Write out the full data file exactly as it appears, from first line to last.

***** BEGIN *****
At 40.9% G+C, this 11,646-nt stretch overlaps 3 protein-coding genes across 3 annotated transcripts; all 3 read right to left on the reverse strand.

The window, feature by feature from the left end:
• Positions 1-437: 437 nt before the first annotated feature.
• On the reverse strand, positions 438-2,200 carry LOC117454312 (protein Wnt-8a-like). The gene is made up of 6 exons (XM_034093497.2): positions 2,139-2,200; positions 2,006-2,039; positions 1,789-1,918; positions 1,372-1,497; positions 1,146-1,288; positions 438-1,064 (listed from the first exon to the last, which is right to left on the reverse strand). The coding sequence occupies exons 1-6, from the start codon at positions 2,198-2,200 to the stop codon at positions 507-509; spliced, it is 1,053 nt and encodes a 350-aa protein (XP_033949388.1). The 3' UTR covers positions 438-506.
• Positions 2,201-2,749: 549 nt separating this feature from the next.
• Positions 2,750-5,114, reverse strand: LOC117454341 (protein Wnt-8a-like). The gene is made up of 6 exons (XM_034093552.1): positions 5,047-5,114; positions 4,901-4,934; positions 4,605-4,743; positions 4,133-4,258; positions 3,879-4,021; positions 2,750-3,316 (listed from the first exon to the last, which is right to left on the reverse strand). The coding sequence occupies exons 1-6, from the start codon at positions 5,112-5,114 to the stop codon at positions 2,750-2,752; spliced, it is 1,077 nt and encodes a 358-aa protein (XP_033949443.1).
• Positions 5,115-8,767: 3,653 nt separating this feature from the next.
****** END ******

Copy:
At 40.9% G+C, this 11,646-nt stretch overlaps 3 protein-coding genes across 3 annotated transcripts; all 3 read right to left on the reverse strand.

The window, feature by feature from the left end:
• Positions 1-437: 437 nt before the first annotated feature.
• On the reverse strand, positions 438-2,200 carry LOC117454312 (protein Wnt-8a-like). The gene is made up of 6 exons (XM_034093497.2): positions 2,139-2,200; positions 2,006-2,039; positions 1,789-1,918; positions 1,372-1,497; positions 1,146-1,288; positions 438-1,064 (listed from the first exon to the last, which is right to left on the reverse strand). The coding sequence occupies exons 1-6, from the start codon at positions 2,198-2,200 to the stop codon at positions 507-509; spliced, it is 1,053 nt and encodes a 350-aa protein (XP_033949388.1). The 3' UTR covers positions 438-506.
• Positions 2,201-2,749: 549 nt separating this feature from the next.
• Positions 2,750-5,114, reverse strand: LOC117454341 (protein Wnt-8a-like). The gene is made up of 6 exons (XM_034093552.1): positions 5,047-5,114; positions 4,901-4,934; positions 4,605-4,743; positions 4,133-4,258; positions 3,879-4,021; positions 2,750-3,316 (listed from the first exon to the last, which is right to left on the reverse strand). The coding sequence occupies exons 1-6, from the start codon at positions 5,112-5,114 to the stop codon at positions 2,750-2,752; spliced, it is 1,077 nt and encodes a 358-aa protein (XP_033949443.1).
• Positions 5,115-8,767: 3,653 nt separating this feature from the next.